Do you know that the average age for a woman in the western world to experience the menopause is 51? And that 1 in 4 women currently going through the menopause has considered leaving their job because of their experiences. The changes that happen to our bodies during this time are perfectly normal and yet in my 30-year corporate HR career and I can honestly say it was only mentioned openly twice that I can remember! How shocking is that?

When I reflect back on when my mother was in her 40s and 50s the menopause was rarely discussed, or maybe it was that the term was rarely used! I do remember her discussing ‘The Change of Life’ and wondering what on earth that might be. By her early 50’s she had retired and I wish that I could ask her how much her menopause played in her decision to remove herself from the workforce at such an early age.

Now when I’m with my friends we talk openly about our symptoms and use amusing terms such as ‘power surges’ or tropical moments’ are to lighten the mood when discussing hot flushes. But don’t be fooled by this, into thinking that it is something to be taken lightly because it is not, for many women it is a nightmare that lasts for between 4 and 8 years! The symptoms are not just hot flushes but also can be muscle and joint pain, night sweats, weight gain, anxiety and depression. It is great that we talk about postnatal depression and now we need to start talking about menopausal depression.

Still, in society, there are still some negative connotations. Only last week DJ Chris Evans was discussing some research that was questioning why postmenopausal women were still alive as Biologically our reason for existing has passed! Now I know that we are one of the few mammals that survive beyond our reproductive years and that this is an interesting subject for some research but is it helpful to those women who are currently suffering from low self-esteem and irritability due to their menopausal symptoms to hear this with their morning cuppa?

There is no doubt that there is a mixture of emotions associated with this change in our biology. Some women do feel a sense of loss as they move into another phase in their lives and this frequently occurs around the time of a big birthday. For many of us, it is a liberation from a monthly cycle that has dictated our lives for too many years.

Support is available.

Fortunately, there is more support available now and there is no need to go through it alone.

  1. Coaching

Coaching can be beneficial and be available face to face or via Skype. It provides a sounding board and a safe place to explore your feelings about what is happening and make plans for the future.

The time can be used in a number of different ways. It can

  • help you decide what you need to do to cope better at home and at work
  • help you plan any conversations you need to have about the support that you need, (I know we don’t always like to ask for help!)
  • help to reduce your stress levels and build your resilience
  • teach you new ways of coping with your symptoms.
  • help you come to terms with this new phase in your life
  • change your perspective on this transition
  • set some positive exciting goals for the future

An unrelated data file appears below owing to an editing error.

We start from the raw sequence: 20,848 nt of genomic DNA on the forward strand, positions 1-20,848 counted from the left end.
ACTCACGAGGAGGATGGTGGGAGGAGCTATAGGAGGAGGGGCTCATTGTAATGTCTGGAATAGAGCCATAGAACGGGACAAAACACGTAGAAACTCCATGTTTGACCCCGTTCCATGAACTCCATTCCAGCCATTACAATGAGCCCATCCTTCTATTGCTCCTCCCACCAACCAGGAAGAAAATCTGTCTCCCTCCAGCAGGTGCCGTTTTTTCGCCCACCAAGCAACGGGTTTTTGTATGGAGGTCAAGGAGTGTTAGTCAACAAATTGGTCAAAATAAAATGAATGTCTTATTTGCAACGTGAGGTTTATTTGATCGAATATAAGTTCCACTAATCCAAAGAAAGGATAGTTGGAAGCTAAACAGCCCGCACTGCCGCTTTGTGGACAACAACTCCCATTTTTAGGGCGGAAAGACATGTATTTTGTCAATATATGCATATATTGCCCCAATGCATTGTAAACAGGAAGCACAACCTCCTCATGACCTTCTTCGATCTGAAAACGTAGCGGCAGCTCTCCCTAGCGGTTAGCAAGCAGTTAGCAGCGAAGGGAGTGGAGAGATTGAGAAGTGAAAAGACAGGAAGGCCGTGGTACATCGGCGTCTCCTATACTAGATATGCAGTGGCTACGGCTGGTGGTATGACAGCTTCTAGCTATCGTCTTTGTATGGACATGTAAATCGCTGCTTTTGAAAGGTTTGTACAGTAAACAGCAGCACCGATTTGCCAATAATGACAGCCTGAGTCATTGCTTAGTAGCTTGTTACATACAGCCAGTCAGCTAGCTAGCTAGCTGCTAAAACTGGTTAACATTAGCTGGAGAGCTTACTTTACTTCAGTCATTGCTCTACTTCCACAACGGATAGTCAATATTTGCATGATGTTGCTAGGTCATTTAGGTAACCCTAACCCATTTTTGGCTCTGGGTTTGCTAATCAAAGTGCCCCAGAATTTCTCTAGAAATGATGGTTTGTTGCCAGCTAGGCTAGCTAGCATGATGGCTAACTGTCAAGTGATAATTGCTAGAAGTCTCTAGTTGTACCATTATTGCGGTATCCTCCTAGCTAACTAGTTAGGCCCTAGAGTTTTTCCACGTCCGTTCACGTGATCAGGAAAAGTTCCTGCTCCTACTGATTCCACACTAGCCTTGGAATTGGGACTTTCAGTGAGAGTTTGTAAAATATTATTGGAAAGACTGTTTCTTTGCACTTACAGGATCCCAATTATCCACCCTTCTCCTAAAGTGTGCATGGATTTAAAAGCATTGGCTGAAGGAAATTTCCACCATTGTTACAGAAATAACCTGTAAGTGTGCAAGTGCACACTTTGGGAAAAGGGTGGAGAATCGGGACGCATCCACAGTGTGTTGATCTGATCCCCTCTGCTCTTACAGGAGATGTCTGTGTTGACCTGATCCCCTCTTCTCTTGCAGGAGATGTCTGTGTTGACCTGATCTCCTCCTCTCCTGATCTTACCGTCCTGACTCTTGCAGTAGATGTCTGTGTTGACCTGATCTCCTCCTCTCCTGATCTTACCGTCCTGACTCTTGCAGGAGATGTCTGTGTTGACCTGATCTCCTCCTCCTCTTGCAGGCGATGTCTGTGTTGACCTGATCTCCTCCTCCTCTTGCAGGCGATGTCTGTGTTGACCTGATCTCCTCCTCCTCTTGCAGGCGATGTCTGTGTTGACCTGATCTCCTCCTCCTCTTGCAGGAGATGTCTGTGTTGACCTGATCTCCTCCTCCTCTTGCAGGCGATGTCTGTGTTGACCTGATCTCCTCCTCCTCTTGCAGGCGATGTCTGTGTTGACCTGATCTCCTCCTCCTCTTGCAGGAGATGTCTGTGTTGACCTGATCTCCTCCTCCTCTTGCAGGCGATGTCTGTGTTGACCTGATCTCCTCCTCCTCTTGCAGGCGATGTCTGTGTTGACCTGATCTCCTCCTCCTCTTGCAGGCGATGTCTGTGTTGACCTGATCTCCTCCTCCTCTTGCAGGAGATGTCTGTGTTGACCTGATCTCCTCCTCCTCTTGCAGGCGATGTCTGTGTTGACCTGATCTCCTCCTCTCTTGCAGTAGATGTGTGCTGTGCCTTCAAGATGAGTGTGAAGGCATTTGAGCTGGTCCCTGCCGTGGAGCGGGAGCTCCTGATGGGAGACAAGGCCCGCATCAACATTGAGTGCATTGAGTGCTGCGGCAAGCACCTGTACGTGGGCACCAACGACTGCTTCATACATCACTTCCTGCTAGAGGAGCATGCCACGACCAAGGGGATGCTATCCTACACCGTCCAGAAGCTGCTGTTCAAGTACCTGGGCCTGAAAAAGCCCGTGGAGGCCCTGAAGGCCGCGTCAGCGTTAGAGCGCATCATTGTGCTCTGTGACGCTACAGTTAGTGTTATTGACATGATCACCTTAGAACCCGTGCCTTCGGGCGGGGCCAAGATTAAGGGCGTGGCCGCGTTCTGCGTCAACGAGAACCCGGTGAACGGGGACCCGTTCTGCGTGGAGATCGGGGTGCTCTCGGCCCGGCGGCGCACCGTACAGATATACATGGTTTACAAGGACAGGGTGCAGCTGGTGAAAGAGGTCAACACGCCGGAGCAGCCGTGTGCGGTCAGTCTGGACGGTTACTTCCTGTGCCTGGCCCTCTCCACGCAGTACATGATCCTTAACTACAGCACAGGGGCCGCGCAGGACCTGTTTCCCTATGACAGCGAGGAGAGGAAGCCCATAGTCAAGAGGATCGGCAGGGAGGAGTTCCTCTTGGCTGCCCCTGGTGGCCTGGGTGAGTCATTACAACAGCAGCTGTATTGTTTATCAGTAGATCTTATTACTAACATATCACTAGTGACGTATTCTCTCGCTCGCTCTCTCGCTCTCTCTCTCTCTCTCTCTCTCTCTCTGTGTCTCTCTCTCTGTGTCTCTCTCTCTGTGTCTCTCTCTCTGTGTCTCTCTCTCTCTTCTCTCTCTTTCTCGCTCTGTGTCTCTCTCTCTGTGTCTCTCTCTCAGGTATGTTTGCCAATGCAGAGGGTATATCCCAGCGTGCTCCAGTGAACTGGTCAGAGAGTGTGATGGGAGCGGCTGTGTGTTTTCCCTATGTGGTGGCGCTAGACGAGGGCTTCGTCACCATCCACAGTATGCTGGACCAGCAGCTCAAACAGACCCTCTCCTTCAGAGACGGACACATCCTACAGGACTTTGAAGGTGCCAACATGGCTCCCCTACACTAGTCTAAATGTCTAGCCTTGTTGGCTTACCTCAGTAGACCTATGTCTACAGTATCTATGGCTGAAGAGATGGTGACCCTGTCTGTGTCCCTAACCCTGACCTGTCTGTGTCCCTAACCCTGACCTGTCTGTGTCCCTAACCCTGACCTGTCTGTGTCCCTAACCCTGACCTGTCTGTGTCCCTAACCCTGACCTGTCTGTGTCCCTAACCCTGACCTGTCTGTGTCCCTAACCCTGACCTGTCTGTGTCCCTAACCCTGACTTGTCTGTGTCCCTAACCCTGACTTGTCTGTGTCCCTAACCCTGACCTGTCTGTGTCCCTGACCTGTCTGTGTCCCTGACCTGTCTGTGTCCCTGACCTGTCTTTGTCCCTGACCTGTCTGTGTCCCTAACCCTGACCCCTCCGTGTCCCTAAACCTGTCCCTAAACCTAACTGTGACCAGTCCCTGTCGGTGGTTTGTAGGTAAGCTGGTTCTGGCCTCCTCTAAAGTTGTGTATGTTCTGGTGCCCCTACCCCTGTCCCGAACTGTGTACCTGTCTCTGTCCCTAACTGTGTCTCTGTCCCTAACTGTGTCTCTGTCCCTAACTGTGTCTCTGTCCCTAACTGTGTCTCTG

1. Online support

I am very pleased to say that there are a number of online communities popping up that provide support to midlife women. One I particularly love is an online magazine called Mememe www.mememe.online, and there is also Henpecked www.henpecked.net. Both are wider than just the menopause and share an intelligent collection of articles for midlife women.

If you are looking for a natural health and fertility coach, then visit my friends Kathy Payne’s lovely website for free resources and courses.  www.kathypayne.co.uk

  1. Medical support

Hormone Replacement Therapy (HRT) can be very helpful for some women. If you need to go down the medical route then start with your GP, if you want a medically qualified expert then look at Dr Louise Newson   www.menopausedoctor.co.uk

  1. Support for organisations

Menopause in The Workplace provides consultancy support to companies who appreciate the contribution provided by the midlife women in their organisation and want to ensure that they do not lose out on this talented population and that the individuals remain in their jobs. You can find out more here: www.menopauseintheworkplace.co.uk

Top tips if you are peri-menopausal or menopausal

  1. Try to take some exercise daily, I know you probably don’t feel like it. Exercise releases endorphins that will help you feel better.
  2. Increase your water intake. It is easy to become dehydrated and if you are dehydrated you will be less able to think clearly and might feel more muddled.
  3. Examine your diet. What you eat and drink can make a huge difference to your hormone levels and to the symptoms you experience.
  4. Learn to say ‘No’ to demands that are beyond what you can give.
  5. Relax and try to make your life simpler during this time.
  6. Get help. You do not need to go through this alone. Start by chatting with your friends and family about what you are experiencing. Seek out support online and if it is right for you to make an appointment with your doctor to see what help is available.

If you are a midlife woman and would like some hints and tips on how to rock this phase of your life then grab a copy of free gorgeous ebook ‘The Abundant Guide To Rocking Your Midlife’.

Let me know what you think below.

Suzanne